The stone – now comes with a health warning

The Local Authority Coordinators of Regulatory Services (LACORS) have recently announced that they are launching a nationwide project to deal with inaccurate hospital weighing scales. The project follows studies which found hospital staff using inaccurate and unsuitable scales to calculate dosages of medication for patients.

This link provides details of the LACORS project: http://www.lacors.gov.uk/lacors/Home.aspx

A reader of Metric Views writes:
“This seems a classic area of where the measurement muddle exacerbates the problem.  We are presumably talking here about significant errors in weighing rather than slightly inaccurate scales.  If people knew their weights in kg, then surely they would immediately notice if the reading seemed unusual, say more than 5 kg different from their normal weight.  But if they only know their weight in stones then they would be none the wiser – to their own potential detriment.”

Another reader points out, however, that the Government is already tackling this issue. She writes:
“I noticed again tonight in my local NHS surgery that there is an advertisement in the waiting room for patients to log their own height, weight and blood pressure. I saw several people doing this, using the metric scales, cm measure and BP machine in place. There were no quizzical or confused looks as people wrote in their details (even the elderly).”

But our hapless stone faces other handicaps:

Its plural is a source of confusion. Does she weigh 10 stone or 10 stones?
Its larger relatives, the quarter and the hundredweight, have already fallen into disuse;
Its relationship to its smaller partner, the pound, is thoroughly confusing for those schooled in decimal arithmetic;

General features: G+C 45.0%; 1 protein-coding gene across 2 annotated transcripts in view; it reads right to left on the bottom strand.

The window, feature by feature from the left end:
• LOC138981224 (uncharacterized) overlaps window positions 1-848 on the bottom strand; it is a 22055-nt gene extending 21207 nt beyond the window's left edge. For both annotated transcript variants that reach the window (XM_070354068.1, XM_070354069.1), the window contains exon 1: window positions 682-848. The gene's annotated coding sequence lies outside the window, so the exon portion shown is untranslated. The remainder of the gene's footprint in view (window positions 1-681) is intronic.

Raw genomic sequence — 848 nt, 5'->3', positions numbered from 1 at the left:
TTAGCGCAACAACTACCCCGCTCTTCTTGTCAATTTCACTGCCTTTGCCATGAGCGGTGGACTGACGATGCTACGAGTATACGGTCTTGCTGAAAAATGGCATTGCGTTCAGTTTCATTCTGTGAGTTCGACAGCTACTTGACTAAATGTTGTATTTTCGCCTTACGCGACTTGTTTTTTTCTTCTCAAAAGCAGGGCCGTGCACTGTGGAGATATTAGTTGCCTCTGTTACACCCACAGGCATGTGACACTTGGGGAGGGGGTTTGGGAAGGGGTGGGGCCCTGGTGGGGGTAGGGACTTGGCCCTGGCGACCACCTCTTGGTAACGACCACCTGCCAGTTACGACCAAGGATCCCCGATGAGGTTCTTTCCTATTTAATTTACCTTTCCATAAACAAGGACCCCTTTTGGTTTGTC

It is used only for one purpose, to indicate the weight of people, and stands in isolation from the weight of almost anything else, making comparison difficult;
It has doubtful legal status;
It is unknown in every other country in the world, including the USA, the main bastion of ‘customary’ measures and a major influence on popular culture in the UK.

So to those who prefer familiarity to logic and simplicity, and persist in recording their weight in stones and pounds, Metric Views offers this advice:

Make a note of your weight in kg – tomorrow your life may depend on it

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6 Responses to The stone – now comes with a health warning

  1. Ezra Steinberg says:

    Seems like a great opportunity for pro-metric groups to encourage the appropriate professional groups and stakeholders in the medical profession to switch completely to metric. The media could also be encouraged (at least the official media, like the BBC) to promote the use of only kilograms on both in their news and entertainment programs.

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  2. Martin Vlietstra says:

    LACORS have highlighted a serious problem which is only made worse by the mish-mash of units that are used in the United Kingdom.

    As far as I can see, there are three principal reasons that a person’s weight might be recorded in hospital:

    • To determine a drug dosage where the required dosage is dependent on the patients mass.
    • To determine whether or not the patient is overweight or underweight
    • To monitor weight loss or gain over a period of time.

    In the first two, highly accurate weighing devices are not necessary – a 1% is almost certainly acceptable while I believe that a 5% error would be just tolerable. However, if a patient’s weight loss or gain is being measured and it cannot be guaranteed that the patient will use the same set of scales every time, then a much higher degree of accuracy is called for. (I once checked the cookery class scales at my children’s school and found a 20% error).